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You know, I have been waiting almost a year for someone to ask this question. I live near DC and my windows fog up almost every day continuously. Even in the summer. AC on or off, circ on or off (I think). I keep having to push the DEFROST button until it gets too hot in the car and then 15 minutes later it fogs up again. I have never had that happen before in any other car. Not a complaint, I still love the car, but I am curious why it happens.
In the summer, I suspect the condensation is on the outside. By default, the AC is blowing cold air out the defroster ducts. That makes the glass cold and our lovely DC humidity immediately condenses on the glass. I got around it by pushing the button that makes the cold air just come out of the dashboard ducts.

YMMV
 

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Are you sure on this? :)
Page 131 - 2006 Cayman S owner's manual:

"ECO – switching the air-conditioning
compressor on and off

The air conditioning compressor switches off
automatically at temperatures below approx.
37°F/3°C and cannot be switched on, even
manually.

Whenever outside temperatures exceed approx.
37°F/3°C, the air-conditioning compressor can be
switched on or off manually."



brad
 

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I have the same issue, most window would fog up pretty bad. My bimmer doesn't have this problem, but after you blast the vents a big, it goes away.
 

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OK, I live in the pacific northwest and it has been raining big time. Everytime I get in my Croc the front window either is fogged or fogs instantly. There is no siginifcant water in my rubber mats. The a/c compressor is on, recirculation is off. My other cars (e.g. '98 M3) in the same conditions don't do this at all. Although hitting the front defrost climate control button clears the window in 10 seconds or so, this is something I have not experienced in my other vehiceles. Any thoughts?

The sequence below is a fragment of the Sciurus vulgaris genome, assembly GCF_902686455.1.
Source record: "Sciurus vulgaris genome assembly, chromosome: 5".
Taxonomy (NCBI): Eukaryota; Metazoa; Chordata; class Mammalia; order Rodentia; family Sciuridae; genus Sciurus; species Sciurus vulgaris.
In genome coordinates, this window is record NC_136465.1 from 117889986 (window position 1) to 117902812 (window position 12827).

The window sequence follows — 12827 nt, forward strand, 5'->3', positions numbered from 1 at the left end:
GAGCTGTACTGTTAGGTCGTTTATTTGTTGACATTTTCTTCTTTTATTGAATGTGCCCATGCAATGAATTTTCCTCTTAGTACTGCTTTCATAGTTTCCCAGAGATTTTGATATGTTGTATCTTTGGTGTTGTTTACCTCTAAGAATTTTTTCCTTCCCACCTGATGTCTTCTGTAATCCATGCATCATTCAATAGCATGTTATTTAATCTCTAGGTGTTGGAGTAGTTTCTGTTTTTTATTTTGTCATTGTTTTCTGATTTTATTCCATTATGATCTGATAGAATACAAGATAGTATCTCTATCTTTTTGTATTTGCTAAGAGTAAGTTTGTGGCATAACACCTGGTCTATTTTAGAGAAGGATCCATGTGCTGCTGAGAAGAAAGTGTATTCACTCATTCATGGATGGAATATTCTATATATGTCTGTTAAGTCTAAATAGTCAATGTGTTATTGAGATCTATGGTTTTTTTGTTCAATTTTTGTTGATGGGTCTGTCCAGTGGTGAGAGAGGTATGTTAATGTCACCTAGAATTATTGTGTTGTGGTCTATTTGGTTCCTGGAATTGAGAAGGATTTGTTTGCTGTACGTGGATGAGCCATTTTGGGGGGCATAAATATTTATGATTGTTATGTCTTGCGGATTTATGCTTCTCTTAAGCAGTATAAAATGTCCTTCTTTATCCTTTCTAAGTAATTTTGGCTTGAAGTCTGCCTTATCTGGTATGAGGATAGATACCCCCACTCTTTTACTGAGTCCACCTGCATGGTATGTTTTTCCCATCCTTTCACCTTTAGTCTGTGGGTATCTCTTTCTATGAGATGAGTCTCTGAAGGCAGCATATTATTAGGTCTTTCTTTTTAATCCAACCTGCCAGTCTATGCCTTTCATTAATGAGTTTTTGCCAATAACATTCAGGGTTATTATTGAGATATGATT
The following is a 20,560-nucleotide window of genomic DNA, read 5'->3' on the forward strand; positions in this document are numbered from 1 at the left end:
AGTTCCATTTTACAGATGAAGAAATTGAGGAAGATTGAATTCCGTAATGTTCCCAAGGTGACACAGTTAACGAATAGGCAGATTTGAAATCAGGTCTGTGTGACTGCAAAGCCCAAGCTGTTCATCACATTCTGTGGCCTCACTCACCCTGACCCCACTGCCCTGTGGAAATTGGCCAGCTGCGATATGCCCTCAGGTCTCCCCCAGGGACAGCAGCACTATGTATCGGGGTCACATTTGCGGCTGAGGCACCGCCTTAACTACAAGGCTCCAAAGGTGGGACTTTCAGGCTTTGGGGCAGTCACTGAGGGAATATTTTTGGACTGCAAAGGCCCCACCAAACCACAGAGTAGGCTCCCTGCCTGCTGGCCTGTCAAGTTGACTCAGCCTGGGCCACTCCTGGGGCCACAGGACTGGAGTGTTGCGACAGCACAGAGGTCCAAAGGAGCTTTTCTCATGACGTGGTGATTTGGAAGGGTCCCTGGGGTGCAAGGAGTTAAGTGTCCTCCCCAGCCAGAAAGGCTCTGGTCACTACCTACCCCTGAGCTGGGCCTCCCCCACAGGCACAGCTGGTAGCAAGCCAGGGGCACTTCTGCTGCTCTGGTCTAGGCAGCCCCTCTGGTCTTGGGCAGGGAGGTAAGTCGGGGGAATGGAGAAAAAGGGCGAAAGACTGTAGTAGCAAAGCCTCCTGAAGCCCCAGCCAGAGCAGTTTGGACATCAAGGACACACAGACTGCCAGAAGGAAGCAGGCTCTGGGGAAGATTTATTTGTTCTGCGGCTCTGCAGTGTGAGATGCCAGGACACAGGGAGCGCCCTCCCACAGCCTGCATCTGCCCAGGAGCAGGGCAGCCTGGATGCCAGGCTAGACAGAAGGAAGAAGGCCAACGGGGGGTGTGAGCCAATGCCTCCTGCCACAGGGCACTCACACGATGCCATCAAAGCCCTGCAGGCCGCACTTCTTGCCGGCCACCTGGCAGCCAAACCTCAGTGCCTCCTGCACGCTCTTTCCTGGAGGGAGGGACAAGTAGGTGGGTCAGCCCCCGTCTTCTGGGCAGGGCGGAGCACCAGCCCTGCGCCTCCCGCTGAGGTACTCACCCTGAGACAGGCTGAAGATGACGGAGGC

Don't feel alone. I live near Seattle, and have been experiencing the same fogging problem since I took delivery on my Cayman in October. I have never had the problem to this extent before on a car, including my 2003 Boxster S. I also still have the brake squeal at temp, during light braking. Maybe I can convince my wife this car is a lemon, and order a GT2. :D
 

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This fogging issue is not new to the Cayman (my prior 986 and 996 had the same issues - although the 986 was worst than the 996). Some ideas to help/solve the fogging problem:

1. Have the AC compressor (or at least the econ button no lite up) whenever you are trying to defog the windows.

2. Adjust the temperature when using the "defrost" button with the AC compressor on (econ button not lite) to prevent the bake out scenario (note: too cold of air under certain environmental conditions will result in condensation on the outside of the windshield which is more of a pain (IMO) than fogging in the interior).

3. Dictating the air flow to the windshield and using the AC compressor and the temperature control can solve the fogging issues (note the too cold of air scenario in #2 though).